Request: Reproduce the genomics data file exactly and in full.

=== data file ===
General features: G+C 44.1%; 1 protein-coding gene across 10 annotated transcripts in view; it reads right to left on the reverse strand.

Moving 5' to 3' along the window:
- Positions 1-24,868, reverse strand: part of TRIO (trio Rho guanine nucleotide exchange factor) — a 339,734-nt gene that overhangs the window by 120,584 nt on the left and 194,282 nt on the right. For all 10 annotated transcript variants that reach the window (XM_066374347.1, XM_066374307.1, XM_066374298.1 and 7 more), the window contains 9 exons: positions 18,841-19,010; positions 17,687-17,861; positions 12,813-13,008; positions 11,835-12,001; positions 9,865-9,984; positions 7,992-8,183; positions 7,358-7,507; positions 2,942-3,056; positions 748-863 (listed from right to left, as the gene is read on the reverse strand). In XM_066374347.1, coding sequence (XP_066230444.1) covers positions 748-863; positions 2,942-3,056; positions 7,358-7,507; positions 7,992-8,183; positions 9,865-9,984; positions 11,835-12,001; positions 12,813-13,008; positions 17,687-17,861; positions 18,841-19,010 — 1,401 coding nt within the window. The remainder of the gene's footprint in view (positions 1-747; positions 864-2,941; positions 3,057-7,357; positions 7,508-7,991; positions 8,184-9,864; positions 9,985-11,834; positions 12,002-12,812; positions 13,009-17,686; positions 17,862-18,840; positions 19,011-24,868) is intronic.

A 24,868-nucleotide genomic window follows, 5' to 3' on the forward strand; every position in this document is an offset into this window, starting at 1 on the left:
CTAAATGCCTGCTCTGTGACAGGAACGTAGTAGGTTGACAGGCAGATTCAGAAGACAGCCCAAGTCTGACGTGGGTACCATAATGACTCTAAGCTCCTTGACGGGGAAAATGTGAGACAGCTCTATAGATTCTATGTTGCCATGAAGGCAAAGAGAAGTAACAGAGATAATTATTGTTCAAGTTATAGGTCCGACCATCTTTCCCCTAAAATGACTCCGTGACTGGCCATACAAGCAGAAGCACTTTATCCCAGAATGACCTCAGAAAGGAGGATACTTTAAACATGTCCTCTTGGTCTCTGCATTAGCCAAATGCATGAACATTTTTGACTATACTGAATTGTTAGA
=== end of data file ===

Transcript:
General features: G+C 44.1%; 1 protein-coding gene across 10 annotated transcripts in view; it reads right to left on the reverse strand.

Moving 5' to 3' along the window:
- Positions 1-24,868, reverse strand: part of TRIO (trio Rho guanine nucleotide exchange factor) — a 339,734-nt gene that overhangs the window by 120,584 nt on the left and 194,282 nt on the right. For all 10 annotated transcript variants that reach the window (XM_066374347.1, XM_066374307.1, XM_066374298.1 and 7 more), the window contains 9 exons: positions 18,841-19,010; positions 17,687-17,861; positions 12,813-13,008; positions 11,835-12,001; positions 9,865-9,984; positions 7,992-8,183; positions 7,358-7,507; positions 2,942-3,056; positions 748-863 (listed from right to left, as the gene is read on the reverse strand). In XM_066374347.1, coding sequence (XP_066230444.1) covers positions 748-863; positions 2,942-3,056; positions 7,358-7,507; positions 7,992-8,183; positions 9,865-9,984; positions 11,835-12,001; positions 12,813-13,008; positions 17,687-17,861; positions 18,841-19,010 — 1,401 coding nt within the window. The remainder of the gene's footprint in view (positions 1-747; positions 864-2,941; positions 3,057-7,357; positions 7,508-7,991; positions 8,184-9,864; positions 9,985-11,834; positions 12,002-12,812; positions 13,009-17,686; positions 17,862-18,840; positions 19,011-24,868) is intronic.

A 24,868-nucleotide genomic window follows, 5' to 3' on the forward strand; every position in this document is an offset into this window, starting at 1 on the left:
CTAAATGCCTGCTCTGTGACAGGAACGTAGTAGGTTGACAGGCAGATTCAGAAGACAGCCCAAGTCTGACGTGGGTACCATAATGACTCTAAGCTCCTTGACGGGGAAAATGTGAGACAGCTCTATAGATTCTATGTTGCCATGAAGGCAAAGAGAAGTAACAGAGATAATTATTGTTCAAGTTATAGGTCCGACCATCTTTCCCCTAAAATGACTCCGTGACTGGCCATACAAGCAGAAGCACTTTATCCCAGAATGACCTCAGAAAGGAGGATACTTTAAACATGTCCTCTTGGTCTCTGCATTAGCCAAATGCATGAACATTTTTGACTATACTGAATTGTTAGA